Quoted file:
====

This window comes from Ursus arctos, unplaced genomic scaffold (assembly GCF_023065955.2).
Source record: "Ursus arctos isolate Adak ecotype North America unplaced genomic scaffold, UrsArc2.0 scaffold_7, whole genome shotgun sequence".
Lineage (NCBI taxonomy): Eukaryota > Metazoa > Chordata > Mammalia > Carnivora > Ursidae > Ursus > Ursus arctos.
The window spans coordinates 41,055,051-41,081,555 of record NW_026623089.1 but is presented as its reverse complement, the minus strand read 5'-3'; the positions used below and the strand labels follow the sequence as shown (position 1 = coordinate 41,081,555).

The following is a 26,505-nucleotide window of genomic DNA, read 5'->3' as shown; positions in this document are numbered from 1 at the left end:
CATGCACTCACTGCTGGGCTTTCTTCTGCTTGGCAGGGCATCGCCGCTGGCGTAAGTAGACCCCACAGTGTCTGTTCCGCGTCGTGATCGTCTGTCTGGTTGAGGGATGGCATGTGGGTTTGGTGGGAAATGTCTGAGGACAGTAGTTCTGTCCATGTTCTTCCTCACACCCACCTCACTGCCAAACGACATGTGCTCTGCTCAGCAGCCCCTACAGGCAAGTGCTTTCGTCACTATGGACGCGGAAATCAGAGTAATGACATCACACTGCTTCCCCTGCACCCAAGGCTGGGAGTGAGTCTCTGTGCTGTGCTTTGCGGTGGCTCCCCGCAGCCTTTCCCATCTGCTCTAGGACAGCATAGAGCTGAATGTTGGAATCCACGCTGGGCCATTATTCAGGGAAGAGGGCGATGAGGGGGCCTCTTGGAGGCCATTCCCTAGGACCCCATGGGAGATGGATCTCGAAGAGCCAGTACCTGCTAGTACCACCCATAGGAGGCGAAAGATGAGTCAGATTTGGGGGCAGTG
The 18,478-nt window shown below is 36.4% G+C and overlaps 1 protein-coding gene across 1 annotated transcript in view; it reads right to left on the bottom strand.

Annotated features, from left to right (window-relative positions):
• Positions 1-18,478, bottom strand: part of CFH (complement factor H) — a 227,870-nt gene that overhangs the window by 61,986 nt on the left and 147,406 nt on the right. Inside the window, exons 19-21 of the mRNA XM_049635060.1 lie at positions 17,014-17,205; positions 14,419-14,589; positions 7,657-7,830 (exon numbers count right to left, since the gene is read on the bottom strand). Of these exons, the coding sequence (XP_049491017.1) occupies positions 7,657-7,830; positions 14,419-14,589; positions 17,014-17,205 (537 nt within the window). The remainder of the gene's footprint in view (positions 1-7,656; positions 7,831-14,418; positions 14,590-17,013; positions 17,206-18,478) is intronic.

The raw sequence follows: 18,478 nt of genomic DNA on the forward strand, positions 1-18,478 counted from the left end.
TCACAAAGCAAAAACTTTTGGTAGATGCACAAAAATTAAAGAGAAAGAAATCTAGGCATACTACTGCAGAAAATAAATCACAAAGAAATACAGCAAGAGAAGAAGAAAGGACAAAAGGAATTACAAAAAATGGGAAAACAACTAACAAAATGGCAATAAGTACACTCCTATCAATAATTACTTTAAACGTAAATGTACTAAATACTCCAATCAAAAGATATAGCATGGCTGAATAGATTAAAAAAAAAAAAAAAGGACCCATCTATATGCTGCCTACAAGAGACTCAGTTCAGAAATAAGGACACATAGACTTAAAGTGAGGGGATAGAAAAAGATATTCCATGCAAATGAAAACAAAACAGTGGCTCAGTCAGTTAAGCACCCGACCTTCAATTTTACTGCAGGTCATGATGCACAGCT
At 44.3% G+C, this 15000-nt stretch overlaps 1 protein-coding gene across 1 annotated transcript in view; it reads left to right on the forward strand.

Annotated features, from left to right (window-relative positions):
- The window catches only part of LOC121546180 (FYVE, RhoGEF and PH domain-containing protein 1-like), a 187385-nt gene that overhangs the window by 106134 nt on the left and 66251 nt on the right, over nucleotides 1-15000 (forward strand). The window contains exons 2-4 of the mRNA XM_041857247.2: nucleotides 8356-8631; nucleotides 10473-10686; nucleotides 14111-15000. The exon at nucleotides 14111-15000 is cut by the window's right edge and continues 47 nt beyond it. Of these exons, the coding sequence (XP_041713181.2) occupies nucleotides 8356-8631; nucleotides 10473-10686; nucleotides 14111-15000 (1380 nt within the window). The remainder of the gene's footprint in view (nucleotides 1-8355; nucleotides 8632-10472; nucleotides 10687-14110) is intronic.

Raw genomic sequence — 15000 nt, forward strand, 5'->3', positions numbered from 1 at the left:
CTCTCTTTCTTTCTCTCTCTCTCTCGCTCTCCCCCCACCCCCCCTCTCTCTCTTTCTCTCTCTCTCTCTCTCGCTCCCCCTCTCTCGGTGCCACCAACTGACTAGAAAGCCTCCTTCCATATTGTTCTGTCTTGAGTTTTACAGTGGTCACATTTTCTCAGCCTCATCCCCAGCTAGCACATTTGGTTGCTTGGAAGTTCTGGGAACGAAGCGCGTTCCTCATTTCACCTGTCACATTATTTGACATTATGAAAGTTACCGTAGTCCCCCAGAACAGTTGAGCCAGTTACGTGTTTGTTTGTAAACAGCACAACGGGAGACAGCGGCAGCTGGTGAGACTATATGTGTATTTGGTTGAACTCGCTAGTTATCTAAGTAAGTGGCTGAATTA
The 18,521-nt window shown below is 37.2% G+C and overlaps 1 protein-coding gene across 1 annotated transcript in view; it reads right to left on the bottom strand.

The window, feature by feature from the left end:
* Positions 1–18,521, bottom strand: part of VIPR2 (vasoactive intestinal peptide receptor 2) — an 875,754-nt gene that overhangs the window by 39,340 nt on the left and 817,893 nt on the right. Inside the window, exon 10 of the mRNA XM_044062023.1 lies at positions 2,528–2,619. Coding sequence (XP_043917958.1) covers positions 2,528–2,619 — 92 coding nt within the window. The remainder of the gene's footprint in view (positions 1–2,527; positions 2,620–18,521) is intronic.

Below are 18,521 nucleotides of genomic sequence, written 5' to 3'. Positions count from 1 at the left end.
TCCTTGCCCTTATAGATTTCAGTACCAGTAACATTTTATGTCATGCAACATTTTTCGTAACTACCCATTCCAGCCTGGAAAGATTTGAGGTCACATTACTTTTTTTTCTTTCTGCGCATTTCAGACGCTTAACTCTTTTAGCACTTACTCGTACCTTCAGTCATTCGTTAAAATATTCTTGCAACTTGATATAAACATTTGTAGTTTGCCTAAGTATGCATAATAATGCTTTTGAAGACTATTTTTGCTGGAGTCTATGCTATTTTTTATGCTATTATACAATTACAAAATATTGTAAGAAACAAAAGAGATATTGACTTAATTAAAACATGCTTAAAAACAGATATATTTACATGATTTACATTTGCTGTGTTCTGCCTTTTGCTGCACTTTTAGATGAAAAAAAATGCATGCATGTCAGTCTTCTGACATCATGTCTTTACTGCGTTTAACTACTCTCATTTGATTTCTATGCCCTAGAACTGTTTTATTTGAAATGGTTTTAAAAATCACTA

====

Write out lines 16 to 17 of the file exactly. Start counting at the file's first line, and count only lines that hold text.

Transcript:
CTCTCTTTCTTTCTCTCTCTCTCTCGCTCTCCCCCCACCCCCCCTCTCTCTCTTTCTCTCTCTCTCTCTCTCGCTCCCCCTCTCTCGGTGCCACCAACTGACTAGAAAGCCTCCTTCCATATTGTTCTGTCTTGAGTTTTACAGTGGTCACATTTTCTCAGCCTCATCCCCAGCTAGCACATTTGGTTGCTTGGAAGTTCTGGGAACGAAGCGCGTTCCTCATTTCACCTGTCACATTATTTGACATTATGAAAGTTACCGTAGTCCCCCAGAACAGTTGAGCCAGTTACGTGTTTGTTTGTAAACAGCACAACGGGAGACAGCGGCAGCTGGTGAGACTATATGTGTATTTGGTTGAACTCGCTAGTTATCTAAGTAAGTGGCTGAATTA
The 18,521-nt window shown below is 37.2% G+C and overlaps 1 protein-coding gene across 1 annotated transcript in view; it reads right to left on the bottom strand.